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Sheriff deputy’s widow sues responding ambulance company for contributing to his death

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Claims Opportunity EMS contributed to off-duty deputy’s death

The wife of an off-duty sheriff’s deputy who died following a motorcycle accident last September is suing the ambulance company dispatched to the scene.

Pamela Smith, who is the personal representative for the estate of Sgt. Larry Smith, has filed a civil suit against Opportunity EMS.

Last October, the Covington County E-911 board suspended a dispatch agreement with the ambulance service for 60 days.

At the time, Mark Ryan, attorney for the board, said the suspension stemmed from Smith’s accident.

Pamela Smith was also a passenger.

The complaint against Opportunity EMS is on the Covington County Circuit Court’s Aug. 12 civil docket, and says that the Smiths were riding their motorcycle on West Cummings Avenue in Opp when Larry “had a coughing spell which caused him to alter his driving status and (leave) the roadway and (strike) a tree.”

According to the complaint, Covington County E-911 was notified of the emergency and dispatched the defendant under a Code 3 run.

“Opportunity EMS Inc. had a contract with Covington County E-911 that required that when a Code 3 run dispatch was received, the EMS unit dispatched must have an advanced life support paramedic on board of the ambulance dispatched. The EMS ambulance receiving such dispatch to a Code 3 run must advise the Covington County E-911 dispatcher if they do not have an advanced life support paramedic available so that the dispatcher can make an emergency dispatch to an ambulance service who does have such an advanced life support paramedic available for the emergency.”

The complaint says that Opportunity EMS accepted the dispatch but failed to have an advanced life support paramedic on board the ambulance and did not inform the dispatcher they did not have the proper paramedic available.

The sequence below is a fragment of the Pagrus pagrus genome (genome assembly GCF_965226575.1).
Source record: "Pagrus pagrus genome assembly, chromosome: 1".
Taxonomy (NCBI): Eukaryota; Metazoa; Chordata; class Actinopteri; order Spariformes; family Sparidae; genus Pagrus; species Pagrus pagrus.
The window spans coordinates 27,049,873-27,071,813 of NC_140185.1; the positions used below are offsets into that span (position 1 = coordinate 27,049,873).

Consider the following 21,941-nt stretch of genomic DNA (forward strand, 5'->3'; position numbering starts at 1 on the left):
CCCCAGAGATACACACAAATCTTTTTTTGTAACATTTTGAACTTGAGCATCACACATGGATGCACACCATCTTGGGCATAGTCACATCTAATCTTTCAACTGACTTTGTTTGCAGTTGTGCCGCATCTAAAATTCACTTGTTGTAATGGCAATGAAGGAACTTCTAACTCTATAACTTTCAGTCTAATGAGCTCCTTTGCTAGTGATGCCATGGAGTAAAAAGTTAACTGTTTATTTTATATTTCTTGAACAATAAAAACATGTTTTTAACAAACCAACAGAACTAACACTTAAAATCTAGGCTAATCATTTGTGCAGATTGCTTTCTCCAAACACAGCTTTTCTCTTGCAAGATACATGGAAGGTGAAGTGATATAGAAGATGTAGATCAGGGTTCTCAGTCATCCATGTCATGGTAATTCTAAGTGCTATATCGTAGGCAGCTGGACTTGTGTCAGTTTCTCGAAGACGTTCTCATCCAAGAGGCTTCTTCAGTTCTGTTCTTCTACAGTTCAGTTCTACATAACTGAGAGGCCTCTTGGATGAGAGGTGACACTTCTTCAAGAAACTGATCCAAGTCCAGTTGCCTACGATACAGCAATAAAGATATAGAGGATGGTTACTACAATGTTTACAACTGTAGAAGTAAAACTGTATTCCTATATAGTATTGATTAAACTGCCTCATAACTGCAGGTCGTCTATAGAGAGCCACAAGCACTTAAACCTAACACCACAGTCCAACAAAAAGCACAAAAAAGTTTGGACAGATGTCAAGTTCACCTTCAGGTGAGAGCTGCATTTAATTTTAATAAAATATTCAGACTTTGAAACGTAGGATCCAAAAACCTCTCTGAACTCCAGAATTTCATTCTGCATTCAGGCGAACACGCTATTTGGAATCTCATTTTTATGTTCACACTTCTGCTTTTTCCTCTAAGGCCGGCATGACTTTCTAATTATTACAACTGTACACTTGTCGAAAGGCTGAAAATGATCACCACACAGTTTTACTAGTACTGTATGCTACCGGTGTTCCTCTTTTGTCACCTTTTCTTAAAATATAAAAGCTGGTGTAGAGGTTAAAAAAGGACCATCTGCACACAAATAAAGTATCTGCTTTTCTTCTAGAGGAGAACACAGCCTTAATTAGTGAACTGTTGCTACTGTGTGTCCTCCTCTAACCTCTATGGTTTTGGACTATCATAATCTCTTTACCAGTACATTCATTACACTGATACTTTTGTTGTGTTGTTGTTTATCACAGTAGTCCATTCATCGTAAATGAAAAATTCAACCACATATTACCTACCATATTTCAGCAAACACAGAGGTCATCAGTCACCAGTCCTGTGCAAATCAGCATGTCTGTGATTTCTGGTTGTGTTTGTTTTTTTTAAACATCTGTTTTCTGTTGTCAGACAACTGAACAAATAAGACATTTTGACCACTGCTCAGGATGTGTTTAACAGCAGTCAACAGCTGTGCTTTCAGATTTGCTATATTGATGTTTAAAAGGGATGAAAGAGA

According to the complaint, when Opp Fire Chief Cory Spurlin, who also serves on the E-911 board, saw that the ambulance arrived on the scene without proper paramedics for severe chest injuries, he requested that another EMS unit, Pridemark, be dispatched to the scene with the required paramedic.

“Valuable time was lost due to the failure of defendant, Opportunity EMS, not having a required and necessary paramedic on the run which necessitated making other arrangements and the loss of essential time for giving assistance to the plaintiff’s decedent (Larry Smith),” the complaint states.

Smith eventually was transported to Mizell Memorial Hospital where he arrived with weak pulses after receiving CPR, but died a short time later.

The complaint further alleges that Opportunity EMS’s negligence caused valuable time to slip away and eventually caused Smith’s death.

In October 2015, attorney Thomas Tankersley represented Opportunity EMS at a hearing before the E-911 board, but did not provide any evidence indicating the company did not violate the contract by not providing the advanced life support unit.

Tankerlsey is not representing the ambulance company in the civil suit – William H. Morrow and Amie A. Vague of Birmingham are.

Attorney Stephen Heninger of Birmingham is representing Smith.

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